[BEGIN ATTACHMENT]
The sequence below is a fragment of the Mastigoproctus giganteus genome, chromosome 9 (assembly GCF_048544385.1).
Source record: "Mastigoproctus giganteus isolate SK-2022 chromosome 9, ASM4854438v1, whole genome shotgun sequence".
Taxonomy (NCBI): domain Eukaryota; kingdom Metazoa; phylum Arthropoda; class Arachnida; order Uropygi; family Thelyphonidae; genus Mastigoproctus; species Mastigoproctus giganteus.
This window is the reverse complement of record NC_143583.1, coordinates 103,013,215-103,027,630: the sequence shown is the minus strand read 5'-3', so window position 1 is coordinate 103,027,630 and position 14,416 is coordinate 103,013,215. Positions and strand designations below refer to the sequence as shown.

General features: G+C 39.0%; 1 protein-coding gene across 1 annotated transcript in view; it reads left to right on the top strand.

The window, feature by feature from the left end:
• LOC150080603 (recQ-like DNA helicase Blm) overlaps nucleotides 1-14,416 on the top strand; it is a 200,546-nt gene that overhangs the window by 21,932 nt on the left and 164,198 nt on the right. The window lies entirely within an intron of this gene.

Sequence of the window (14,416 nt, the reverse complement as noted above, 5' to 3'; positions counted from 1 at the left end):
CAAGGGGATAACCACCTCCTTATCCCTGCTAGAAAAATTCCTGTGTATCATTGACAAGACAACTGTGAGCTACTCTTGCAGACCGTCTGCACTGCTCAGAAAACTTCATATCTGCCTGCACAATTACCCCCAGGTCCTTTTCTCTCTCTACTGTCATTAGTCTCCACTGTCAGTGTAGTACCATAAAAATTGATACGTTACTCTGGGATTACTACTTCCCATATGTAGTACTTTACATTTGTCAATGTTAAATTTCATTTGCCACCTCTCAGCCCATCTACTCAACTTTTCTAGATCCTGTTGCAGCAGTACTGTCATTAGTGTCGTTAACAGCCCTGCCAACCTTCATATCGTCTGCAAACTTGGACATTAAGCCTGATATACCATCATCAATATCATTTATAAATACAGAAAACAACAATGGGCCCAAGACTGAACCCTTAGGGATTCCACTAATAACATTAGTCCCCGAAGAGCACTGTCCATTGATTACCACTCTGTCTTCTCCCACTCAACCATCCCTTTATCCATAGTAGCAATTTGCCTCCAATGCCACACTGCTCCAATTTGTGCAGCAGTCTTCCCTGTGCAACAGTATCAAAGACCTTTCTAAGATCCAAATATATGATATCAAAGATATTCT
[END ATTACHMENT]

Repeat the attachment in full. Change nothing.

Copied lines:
The sequence below is a fragment of the Mastigoproctus giganteus genome, chromosome 9 (assembly GCF_048544385.1).
Source record: "Mastigoproctus giganteus isolate SK-2022 chromosome 9, ASM4854438v1, whole genome shotgun sequence".
Taxonomy (NCBI): domain Eukaryota; kingdom Metazoa; phylum Arthropoda; class Arachnida; order Uropygi; family Thelyphonidae; genus Mastigoproctus; species Mastigoproctus giganteus.
This window is the reverse complement of record NC_143583.1, coordinates 103,013,215-103,027,630: the sequence shown is the minus strand read 5'-3', so window position 1 is coordinate 103,027,630 and position 14,416 is coordinate 103,013,215. Positions and strand designations below refer to the sequence as shown.

General features: G+C 39.0%; 1 protein-coding gene across 1 annotated transcript in view; it reads left to right on the top strand.

The window, feature by feature from the left end:
• LOC150080603 (recQ-like DNA helicase Blm) overlaps nucleotides 1-14,416 on the top strand; it is a 200,546-nt gene that overhangs the window by 21,932 nt on the left and 164,198 nt on the right. The window lies entirely within an intron of this gene.

Sequence of the window (14,416 nt, the reverse complement as noted above, 5' to 3'; positions counted from 1 at the left end):
CAAGGGGATAACCACCTCCTTATCCCTGCTAGAAAAATTCCTGTGTATCATTGACAAGACAACTGTGAGCTACTCTTGCAGACCGTCTGCACTGCTCAGAAAACTTCATATCTGCCTGCACAATTACCCCCAGGTCCTTTTCTCTCTCTACTGTCATTAGTCTCCACTGTCAGTGTAGTACCATAAAAATTGATACGTTACTCTGGGATTACTACTTCCCATATGTAGTACTTTACATTTGTCAATGTTAAATTTCATTTGCCACCTCTCAGCCCATCTACTCAACTTTTCTAGATCCTGTTGCAGCAGTACTGTCATTAGTGTCGTTAACAGCCCTGCCAACCTTCATATCGTCTGCAAACTTGGACATTAAGCCTGATATACCATCATCAATATCATTTATAAATACAGAAAACAACAATGGGCCCAAGACTGAACCCTTAGGGATTCCACTAATAACATTAGTCCCCGAAGAGCACTGTCCATTGATTACCACTCTGTCTTCTCCCACTCAACCATCCCTTTATCCATAGTAGCAATTTGCCTCCAATGCCACACTGCTCCAATTTGTGCAGCAGTCTTCCCTGTGCAACAGTATCAAAGACCTTTCTAAGATCCAAATATATGATATCAAAGATATTCT